4. On LNG tankers, "Total and Kumul have formed a commercial joint venture for the purpose of marketing their shares together. Total agrees to evaluate together with Kumul the option of using LNG carriers in which a participating interest is owned by the state for transportation of Kumul's share of such jointly marketed cargoes through negotiated arm's-length contracts".
 
"Most of these are substantial new concessions on potential future benefits not previously available to the country under the signed agreement. The Total letter raises expectations on the part of the government. In setting out what it and its project partners are prepared to undertake in relation to foreign exchange exemptions, local content, pipeline ownership and third party access, and ownership of LNG tankers/carriers, the Total letter does raise questions about whether or not the state's expectations on those matters will be adequately met.
 
"The government is cognisant of the Total Letter, not being a legal document or instrument. Nevertheless, the Total letter does set out the extent to which Total and its partners are prepared to go in accommodating the state's position on the items of concern. This is seen as a gesture that is made in good faith and, to which, the government and the state must respond in good faith.
 
"It is, therefore, the government's position that the Papua LNG project be allowed to proceed in accordance with the terms of the related Gas Agreement, but which terms must be interpreted and applied in accordance with the Total letter and the related expectations of the government and the state. As Minister for Petroleum, it will be my responsibility and that of my department to ensure that the state's expectations are met. Naturally and uppermost are the need to ensure that there is a real and tangible commitment to delivering on what the Total Letter says and the resulting expectations of the state.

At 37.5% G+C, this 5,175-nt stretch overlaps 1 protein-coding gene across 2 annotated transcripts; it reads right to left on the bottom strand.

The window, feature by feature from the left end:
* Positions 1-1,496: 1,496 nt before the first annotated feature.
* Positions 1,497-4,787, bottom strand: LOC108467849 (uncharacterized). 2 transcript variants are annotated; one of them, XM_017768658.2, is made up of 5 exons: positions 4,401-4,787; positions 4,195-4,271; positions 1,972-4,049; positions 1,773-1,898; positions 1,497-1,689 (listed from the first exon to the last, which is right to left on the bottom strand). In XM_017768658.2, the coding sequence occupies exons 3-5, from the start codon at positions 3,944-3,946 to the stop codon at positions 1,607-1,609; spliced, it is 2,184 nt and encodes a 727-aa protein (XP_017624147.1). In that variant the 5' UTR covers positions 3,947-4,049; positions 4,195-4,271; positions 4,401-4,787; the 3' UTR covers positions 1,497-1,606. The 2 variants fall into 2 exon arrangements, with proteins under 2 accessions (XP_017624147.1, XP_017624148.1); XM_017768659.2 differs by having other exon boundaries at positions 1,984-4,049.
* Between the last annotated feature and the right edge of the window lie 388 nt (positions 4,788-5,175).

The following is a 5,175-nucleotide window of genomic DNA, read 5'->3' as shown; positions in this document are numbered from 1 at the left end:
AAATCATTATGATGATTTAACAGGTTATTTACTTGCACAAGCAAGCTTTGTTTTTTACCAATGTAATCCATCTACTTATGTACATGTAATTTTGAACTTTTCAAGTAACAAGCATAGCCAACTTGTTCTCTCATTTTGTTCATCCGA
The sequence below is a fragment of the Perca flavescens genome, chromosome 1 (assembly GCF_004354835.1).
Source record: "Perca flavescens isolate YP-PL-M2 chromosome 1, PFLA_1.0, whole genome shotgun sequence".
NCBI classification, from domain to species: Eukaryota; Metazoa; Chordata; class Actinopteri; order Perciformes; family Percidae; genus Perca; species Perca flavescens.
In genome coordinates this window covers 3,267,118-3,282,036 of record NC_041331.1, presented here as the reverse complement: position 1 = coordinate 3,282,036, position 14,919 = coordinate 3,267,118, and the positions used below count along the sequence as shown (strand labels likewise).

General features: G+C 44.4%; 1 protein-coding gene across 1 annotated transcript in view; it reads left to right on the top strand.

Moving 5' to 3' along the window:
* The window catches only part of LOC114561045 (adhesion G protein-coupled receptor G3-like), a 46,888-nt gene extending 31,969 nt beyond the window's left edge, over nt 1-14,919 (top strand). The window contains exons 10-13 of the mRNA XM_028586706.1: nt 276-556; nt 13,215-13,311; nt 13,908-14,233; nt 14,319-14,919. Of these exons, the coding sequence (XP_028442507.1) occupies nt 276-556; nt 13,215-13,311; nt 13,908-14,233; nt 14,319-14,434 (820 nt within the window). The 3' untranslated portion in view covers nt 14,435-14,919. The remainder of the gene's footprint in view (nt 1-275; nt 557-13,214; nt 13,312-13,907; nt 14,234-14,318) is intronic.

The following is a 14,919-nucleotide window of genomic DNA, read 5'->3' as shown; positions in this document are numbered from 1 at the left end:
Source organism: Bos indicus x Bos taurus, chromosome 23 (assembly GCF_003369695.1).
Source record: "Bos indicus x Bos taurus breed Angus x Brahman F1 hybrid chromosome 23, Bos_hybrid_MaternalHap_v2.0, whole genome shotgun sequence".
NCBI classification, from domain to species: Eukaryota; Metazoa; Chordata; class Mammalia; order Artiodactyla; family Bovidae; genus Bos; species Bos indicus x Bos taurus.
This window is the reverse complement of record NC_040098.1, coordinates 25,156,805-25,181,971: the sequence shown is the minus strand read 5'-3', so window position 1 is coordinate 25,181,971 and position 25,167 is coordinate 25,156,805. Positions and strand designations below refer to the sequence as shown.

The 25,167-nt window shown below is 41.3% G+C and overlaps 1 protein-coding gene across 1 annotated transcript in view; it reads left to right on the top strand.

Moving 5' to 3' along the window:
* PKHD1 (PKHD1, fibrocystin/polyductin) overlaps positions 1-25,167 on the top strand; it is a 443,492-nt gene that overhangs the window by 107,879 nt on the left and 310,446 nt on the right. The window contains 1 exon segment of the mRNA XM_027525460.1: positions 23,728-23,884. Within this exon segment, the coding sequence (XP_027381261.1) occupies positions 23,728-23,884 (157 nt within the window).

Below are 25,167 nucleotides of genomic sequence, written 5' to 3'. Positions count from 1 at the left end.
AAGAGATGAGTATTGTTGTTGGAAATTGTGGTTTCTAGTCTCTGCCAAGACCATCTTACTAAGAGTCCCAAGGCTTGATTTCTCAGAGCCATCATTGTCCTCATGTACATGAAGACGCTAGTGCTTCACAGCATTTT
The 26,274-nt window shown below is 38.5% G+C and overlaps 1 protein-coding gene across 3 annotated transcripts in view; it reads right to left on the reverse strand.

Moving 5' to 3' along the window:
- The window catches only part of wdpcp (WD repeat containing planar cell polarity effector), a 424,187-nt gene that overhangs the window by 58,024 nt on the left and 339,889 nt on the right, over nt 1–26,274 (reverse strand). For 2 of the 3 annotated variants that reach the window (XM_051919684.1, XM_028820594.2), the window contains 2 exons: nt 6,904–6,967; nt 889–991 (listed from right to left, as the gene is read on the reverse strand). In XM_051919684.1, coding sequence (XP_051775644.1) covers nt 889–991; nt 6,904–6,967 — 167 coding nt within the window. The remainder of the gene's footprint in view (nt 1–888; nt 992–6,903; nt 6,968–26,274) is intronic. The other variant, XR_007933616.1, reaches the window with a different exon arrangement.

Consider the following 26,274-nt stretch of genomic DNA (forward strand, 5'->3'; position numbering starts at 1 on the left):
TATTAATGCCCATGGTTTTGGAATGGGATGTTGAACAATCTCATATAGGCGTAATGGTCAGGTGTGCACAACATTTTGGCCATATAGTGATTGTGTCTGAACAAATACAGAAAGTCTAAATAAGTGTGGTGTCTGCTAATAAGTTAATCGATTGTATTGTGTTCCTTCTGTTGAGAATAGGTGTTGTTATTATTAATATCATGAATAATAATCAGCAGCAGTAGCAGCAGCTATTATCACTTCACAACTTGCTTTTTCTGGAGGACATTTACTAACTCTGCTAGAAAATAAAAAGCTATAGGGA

"These agreements now pave the way for us to see much increased National Content during the construction phase, future pipeline ownership, future shipping ownership. These are substantial gains. It is the government's unbending expectation that the Papua LNG Project's commitment to deliver on what the Total letter says and the resulting expectations of the state will be honoured by Total and its partners.
 
"However, the review exercise has demonstrated that the current concession based licencing system has failed Papua New Guinea in both the mining and petroleum industries. The NEC has now instructed the Ministers for Mining and Petroleum to rewrite the laws forthwith to move into a system based on production sharing arrangements. It is envisaged that a PSA will relieve the state of expensive loans and create early free cashflows in all future mining and petroleum projects."
 
Reacting to yesterday's announcement, Oil Search managing director Peter Botten said: "We are pleased that NEC has completed its review of the Papua LNG gas agreement and has validated the agreement as executed on 9 April, 2019.
 
"The Papua LNG project will help deliver billions of kina in value to the PNG economy, support local businesses and provide greater employment opportunities for thousands of Papua New Guineans," Botten said, adding that the PRL 15 joint venture, consisting of Total SA, ExxonMobil and Oil Search, would work collaboratively with the government on finalising the National Content Plan for Papua LNG.